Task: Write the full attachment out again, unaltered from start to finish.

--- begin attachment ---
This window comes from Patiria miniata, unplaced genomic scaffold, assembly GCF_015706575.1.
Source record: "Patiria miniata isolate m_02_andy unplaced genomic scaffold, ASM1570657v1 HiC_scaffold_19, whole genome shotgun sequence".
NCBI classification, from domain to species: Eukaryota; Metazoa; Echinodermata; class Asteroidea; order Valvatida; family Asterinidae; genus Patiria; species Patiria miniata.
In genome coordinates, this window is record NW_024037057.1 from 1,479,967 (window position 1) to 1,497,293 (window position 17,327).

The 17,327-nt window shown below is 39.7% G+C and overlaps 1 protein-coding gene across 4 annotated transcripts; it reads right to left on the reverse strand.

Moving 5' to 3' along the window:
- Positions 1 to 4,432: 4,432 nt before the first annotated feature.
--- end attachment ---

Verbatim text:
This window comes from Patiria miniata, unplaced genomic scaffold, assembly GCF_015706575.1.
Source record: "Patiria miniata isolate m_02_andy unplaced genomic scaffold, ASM1570657v1 HiC_scaffold_19, whole genome shotgun sequence".
NCBI classification, from domain to species: Eukaryota; Metazoa; Echinodermata; class Asteroidea; order Valvatida; family Asterinidae; genus Patiria; species Patiria miniata.
In genome coordinates, this window is record NW_024037057.1 from 1,479,967 (window position 1) to 1,497,293 (window position 17,327).

The 17,327-nt window shown below is 39.7% G+C and overlaps 1 protein-coding gene across 4 annotated transcripts; it reads right to left on the reverse strand.

Moving 5' to 3' along the window:
- Positions 1 to 4,432: 4,432 nt before the first annotated feature.